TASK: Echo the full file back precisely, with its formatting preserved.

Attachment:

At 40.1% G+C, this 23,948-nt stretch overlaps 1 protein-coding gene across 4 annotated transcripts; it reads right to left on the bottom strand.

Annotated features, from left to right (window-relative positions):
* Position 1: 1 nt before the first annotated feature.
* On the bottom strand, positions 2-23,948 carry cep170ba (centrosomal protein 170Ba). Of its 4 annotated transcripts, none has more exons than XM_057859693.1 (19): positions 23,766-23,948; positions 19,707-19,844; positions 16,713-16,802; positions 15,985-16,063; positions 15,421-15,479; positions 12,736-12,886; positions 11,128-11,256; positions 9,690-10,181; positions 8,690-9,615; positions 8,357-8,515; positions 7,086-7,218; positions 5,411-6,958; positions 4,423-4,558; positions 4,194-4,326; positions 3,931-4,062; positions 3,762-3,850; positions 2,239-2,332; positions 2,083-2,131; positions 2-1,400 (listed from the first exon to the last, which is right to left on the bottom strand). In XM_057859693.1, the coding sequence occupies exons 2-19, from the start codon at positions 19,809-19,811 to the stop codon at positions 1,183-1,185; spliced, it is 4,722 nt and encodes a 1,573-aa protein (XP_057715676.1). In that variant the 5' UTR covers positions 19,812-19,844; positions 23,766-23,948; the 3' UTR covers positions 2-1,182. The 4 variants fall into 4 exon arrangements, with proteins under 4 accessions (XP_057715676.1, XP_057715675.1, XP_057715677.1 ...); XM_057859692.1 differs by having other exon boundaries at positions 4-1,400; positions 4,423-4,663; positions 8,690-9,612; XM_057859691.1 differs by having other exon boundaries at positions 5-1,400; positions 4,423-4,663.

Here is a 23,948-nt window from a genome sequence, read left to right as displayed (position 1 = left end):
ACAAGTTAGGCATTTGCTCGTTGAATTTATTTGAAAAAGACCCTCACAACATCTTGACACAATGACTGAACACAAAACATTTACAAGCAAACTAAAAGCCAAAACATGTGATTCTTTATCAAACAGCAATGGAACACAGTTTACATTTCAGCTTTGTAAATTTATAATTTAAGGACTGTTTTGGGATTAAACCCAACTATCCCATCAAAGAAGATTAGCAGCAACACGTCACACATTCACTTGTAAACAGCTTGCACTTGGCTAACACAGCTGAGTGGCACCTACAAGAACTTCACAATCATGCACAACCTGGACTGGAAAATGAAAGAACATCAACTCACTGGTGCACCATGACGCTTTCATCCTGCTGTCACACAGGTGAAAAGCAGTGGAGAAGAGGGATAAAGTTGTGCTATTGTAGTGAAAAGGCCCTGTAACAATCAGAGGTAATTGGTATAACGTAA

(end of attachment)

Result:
At 40.1% G+C, this 23,948-nt stretch overlaps 1 protein-coding gene across 4 annotated transcripts; it reads right to left on the bottom strand.

Annotated features, from left to right (window-relative positions):
* Position 1: 1 nt before the first annotated feature.
* On the bottom strand, positions 2-23,948 carry cep170ba (centrosomal protein 170Ba). Of its 4 annotated transcripts, none has more exons than XM_057859693.1 (19): positions 23,766-23,948; positions 19,707-19,844; positions 16,713-16,802; positions 15,985-16,063; positions 15,421-15,479; positions 12,736-12,886; positions 11,128-11,256; positions 9,690-10,181; positions 8,690-9,615; positions 8,357-8,515; positions 7,086-7,218; positions 5,411-6,958; positions 4,423-4,558; positions 4,194-4,326; positions 3,931-4,062; positions 3,762-3,850; positions 2,239-2,332; positions 2,083-2,131; positions 2-1,400 (listed from the first exon to the last, which is right to left on the bottom strand). In XM_057859693.1, the coding sequence occupies exons 2-19, from the start codon at positions 19,809-19,811 to the stop codon at positions 1,183-1,185; spliced, it is 4,722 nt and encodes a 1,573-aa protein (XP_057715676.1). In that variant the 5' UTR covers positions 19,812-19,844; positions 23,766-23,948; the 3' UTR covers positions 2-1,182. The 4 variants fall into 4 exon arrangements, with proteins under 4 accessions (XP_057715676.1, XP_057715675.1, XP_057715677.1 ...); XM_057859692.1 differs by having other exon boundaries at positions 4-1,400; positions 4,423-4,663; positions 8,690-9,612; XM_057859691.1 differs by having other exon boundaries at positions 5-1,400; positions 4,423-4,663.

Here is a 23,948-nt window from a genome sequence, read left to right as displayed (position 1 = left end):
ACAAGTTAGGCATTTGCTCGTTGAATTTATTTGAAAAAGACCCTCACAACATCTTGACACAATGACTGAACACAAAACATTTACAAGCAAACTAAAAGCCAAAACATGTGATTCTTTATCAAACAGCAATGGAACACAGTTTACATTTCAGCTTTGTAAATTTATAATTTAAGGACTGTTTTGGGATTAAACCCAACTATCCCATCAAAGAAGATTAGCAGCAACACGTCACACATTCACTTGTAAACAGCTTGCACTTGGCTAACACAGCTGAGTGGCACCTACAAGAACTTCACAATCATGCACAACCTGGACTGGAAAATGAAAGAACATCAACTCACTGGTGCACCATGACGCTTTCATCCTGCTGTCACACAGGTGAAAAGCAGTGGAGAAGAGGGATAAAGTTGTGCTATTGTAGTGAAAAGGCCCTGTAACAATCAGAGGTAATTGGTATAACGTAA